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My Gouache Essentials

Updated: Apr 22, 2021

Here's a quick list of essentials to get you started in painting with gouache and some helpful tips!

Welcome! I'm so glad you're here. These are some things I've learned since using gouache in the last year. I'd love to hear your feedback. Thank you for supporting my art endeavors, if you haven't already, consider following me on Instagram or buying me a coffee so I can continue to create more content. :) Now onto the reason you're here!!


There are so many great brands out there. However, I mainly work with Holbein Artists gouache and M.Graham & Co. Gouache is beautiful in the way it can be reactivated with water. If you've had to take a break from painting you can come back to your dried up palette, spritz with some water and continue working. It is never really the same as before but works just fine! However, white is almost never salvageable once it's dried up.

Paint colors I find myself using the most are:

  • Payne's Gray

  • Burnt Sienna

  • Yellow Ochre

  • Alizarin Crimson

  • Prussian Blue

I also keep 2 different kinds of white in stock. I use Zinc White for mixing with colors to make them go farther. Then I use Titanium White for when I want a more opaque layer (usually when I'm adding a layer of paint on top of another). Titanium White is also great for getting a pure white if you're adding a moon, stars or clouds for example.


I absolutely love Princeton Brushes (particularly the velvet touch ones). They're great for beginners and more advanced users. One round brush (size 4 or 6) will go a long way! I find myself reaching for both sizes often. The synthetic fibers allow for a lot of water retention and bounce and if they're taken care of properly, they will last a long time.

**Please don't store your brushes in your jars of water in-between uses!! I see this all the time and it makes me crazy! The water will soak into the wooden handle and cause it to split as well as deforming the brush tip from the weight of the brush standing up.


The quality of the paper you use is super important. Because gouache is used with water, using normal paper with water based paint makes the paper warp. Try to find a paper that is 300gsm. I like to use Arches Cold Pressed Paper. When I'm working from a sketchbook I typically use the Pentalic Aqua Journal or Arteza Watercolor Sketchbooks for practice.

Jars of Water

You should always have at least 2 jars of water with you when you're painting with gouache. One jar for rinsing the paint off your brush and the other for picking up clean water. This prevents your colors from becoming muddy. Call me crazy but depending on which colors I'm working with sometimes I'll even grab a third jar of water, especially if I'm working with dark colors.

Washi Tape

Washi Tape is how I get those clean lines! It's a thin Japanese paper tape. Be careful when removing it from your finished product though. Sometimes it can tear up the paper as you're taking it off. This is easily avoided if you briefly use heat on it first, like a blow-dryer, before you peel it off. Or just by peeling it slowly.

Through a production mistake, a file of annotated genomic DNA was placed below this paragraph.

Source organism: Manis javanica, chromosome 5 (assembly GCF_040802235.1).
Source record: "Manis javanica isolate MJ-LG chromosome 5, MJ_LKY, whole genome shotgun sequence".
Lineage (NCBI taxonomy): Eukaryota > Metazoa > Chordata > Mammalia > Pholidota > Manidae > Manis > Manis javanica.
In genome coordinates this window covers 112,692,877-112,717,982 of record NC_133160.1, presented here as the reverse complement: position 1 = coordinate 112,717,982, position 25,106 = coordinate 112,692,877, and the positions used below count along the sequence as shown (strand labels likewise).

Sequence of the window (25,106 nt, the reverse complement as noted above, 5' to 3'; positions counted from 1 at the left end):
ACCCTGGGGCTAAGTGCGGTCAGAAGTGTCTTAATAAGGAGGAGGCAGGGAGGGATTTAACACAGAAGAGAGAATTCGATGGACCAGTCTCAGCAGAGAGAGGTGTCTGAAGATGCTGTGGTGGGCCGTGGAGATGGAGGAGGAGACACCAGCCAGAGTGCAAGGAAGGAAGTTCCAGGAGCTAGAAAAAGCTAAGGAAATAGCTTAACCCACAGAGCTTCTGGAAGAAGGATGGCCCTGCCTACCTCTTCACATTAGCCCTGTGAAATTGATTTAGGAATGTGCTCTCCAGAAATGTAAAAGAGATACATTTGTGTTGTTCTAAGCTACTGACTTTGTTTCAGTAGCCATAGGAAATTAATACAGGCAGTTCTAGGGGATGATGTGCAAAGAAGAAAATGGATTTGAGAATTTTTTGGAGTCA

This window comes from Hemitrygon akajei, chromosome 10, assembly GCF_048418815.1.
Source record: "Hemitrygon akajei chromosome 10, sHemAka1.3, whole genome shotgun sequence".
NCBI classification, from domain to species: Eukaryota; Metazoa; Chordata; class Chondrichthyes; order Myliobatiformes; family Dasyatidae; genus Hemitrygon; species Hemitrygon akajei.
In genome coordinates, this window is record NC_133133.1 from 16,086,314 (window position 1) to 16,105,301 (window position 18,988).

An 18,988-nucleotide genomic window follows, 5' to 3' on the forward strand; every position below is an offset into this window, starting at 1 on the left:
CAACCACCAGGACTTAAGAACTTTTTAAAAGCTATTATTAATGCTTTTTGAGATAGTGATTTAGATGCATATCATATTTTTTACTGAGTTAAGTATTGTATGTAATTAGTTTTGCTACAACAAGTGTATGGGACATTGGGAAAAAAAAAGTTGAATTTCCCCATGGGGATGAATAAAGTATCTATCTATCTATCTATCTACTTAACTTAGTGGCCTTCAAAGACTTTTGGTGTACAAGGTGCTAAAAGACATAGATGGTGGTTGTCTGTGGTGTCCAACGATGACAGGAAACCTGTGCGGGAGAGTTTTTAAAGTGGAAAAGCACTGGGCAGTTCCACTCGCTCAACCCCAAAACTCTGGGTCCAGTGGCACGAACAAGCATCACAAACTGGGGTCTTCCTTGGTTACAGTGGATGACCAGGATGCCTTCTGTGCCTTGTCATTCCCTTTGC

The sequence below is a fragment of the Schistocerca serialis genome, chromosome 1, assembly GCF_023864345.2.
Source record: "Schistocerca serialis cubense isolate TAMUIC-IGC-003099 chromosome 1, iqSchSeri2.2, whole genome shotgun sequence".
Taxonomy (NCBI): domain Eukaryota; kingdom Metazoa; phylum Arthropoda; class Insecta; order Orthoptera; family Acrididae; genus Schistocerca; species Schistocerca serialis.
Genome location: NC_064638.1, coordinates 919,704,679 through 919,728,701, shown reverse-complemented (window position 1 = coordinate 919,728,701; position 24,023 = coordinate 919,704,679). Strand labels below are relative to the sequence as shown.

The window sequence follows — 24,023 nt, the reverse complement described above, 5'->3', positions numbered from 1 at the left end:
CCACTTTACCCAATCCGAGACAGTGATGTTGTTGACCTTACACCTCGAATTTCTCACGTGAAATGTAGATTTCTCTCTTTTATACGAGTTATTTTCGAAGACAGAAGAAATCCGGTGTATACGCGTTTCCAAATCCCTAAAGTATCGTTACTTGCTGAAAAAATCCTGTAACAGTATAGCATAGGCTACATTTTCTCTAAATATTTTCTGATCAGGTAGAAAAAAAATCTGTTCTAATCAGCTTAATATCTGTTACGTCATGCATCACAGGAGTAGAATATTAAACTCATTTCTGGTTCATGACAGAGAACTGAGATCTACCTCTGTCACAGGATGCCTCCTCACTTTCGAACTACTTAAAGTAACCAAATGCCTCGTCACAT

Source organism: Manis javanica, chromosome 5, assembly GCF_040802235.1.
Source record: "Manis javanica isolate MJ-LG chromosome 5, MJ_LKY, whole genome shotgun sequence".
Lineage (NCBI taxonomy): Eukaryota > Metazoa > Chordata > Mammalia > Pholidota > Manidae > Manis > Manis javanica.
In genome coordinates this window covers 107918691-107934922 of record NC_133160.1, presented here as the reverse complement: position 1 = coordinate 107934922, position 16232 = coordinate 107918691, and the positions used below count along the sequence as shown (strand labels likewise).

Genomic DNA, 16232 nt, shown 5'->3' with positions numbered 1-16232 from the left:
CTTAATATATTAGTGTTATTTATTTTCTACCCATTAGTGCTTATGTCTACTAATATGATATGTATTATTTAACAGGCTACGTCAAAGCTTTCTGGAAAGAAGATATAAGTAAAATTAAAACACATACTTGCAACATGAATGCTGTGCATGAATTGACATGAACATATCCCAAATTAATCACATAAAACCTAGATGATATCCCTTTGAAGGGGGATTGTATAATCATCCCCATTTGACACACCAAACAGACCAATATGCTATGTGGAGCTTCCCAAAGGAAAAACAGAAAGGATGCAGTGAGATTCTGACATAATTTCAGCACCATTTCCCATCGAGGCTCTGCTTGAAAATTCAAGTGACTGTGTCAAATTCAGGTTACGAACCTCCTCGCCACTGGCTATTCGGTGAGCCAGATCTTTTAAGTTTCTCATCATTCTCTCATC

Depending on how you like to work you can choose totally different palettes. I like to mix colors a lot but if I want A LOT of a certain color, I'll mix into a palette with wells so they hold more paint. Otherwise, my most used one is in the picture above. It's nothing fancy. In fact, I made it from removing the glass from an old 8x10 picture frame and then I duct-taped the edges. It works so well especially if your painting surface is white, you know what your color looks like as your mixing. It also washes up beautifully.

Other Odd's & Ends

Other little extra things I use are bulldog clips to hold my sketchbooks open. I always keep a few scrap cloths around for drying my brushes or getting out the excess water. Another thing that's useful is a micron/ultra-fine tip pen for signing your work!

Some Tips

Here are a few things I've picked up since I started painting. Give it a go and let me know what you think and if you found it helpful!

  1. Paint in layers. Especially if you're painting landscapes. I've found it's best to start on the background/furthest away subject such as the sky and clouds. Work your way up to the foreground painting the objects closest to you last.

  2. Speaking of painting in layers, be mindful of how much paint you're using. Remember that gouache reactivates with water. At least in my case, working from thin to thick layers has worked well for me. Let your paint dry between layers.

  3. If you're stuck on getting an element of your painting just right, move on and come back to it later. Gouache can be very forgiving in the sense that you can just reactivate it with water or paint over it. It's always best to come back with a fresh perspective.

  4. Does your painting look a bit chaotic? This could be that you've used too many colors. Try trimming back and experimenting with a limited palette. I've recently enjoyed using: Payne's Grey, Burnt Sienna, Cadmium Yellow and White. You could even try swatching out all of the possible color combos.

  5. Most important, just have fun with it! Painting should be a way to let go and create. Don't get hung up on how this will look on social media or think that it needs to look perfect every time. Otherwise, you hinder your progress right out of the gate by setting unrealistic expectations. It takes time and practice to learn. I'm still learning everyday!

If you found this helpful, I'd love to hear about it! Feel free to reach out and say "Hi!". Consider buying me a coffee so I can continue to create more content :) Soon, I'll be planning to upload some youtube tutorials! Thank you for reading!!


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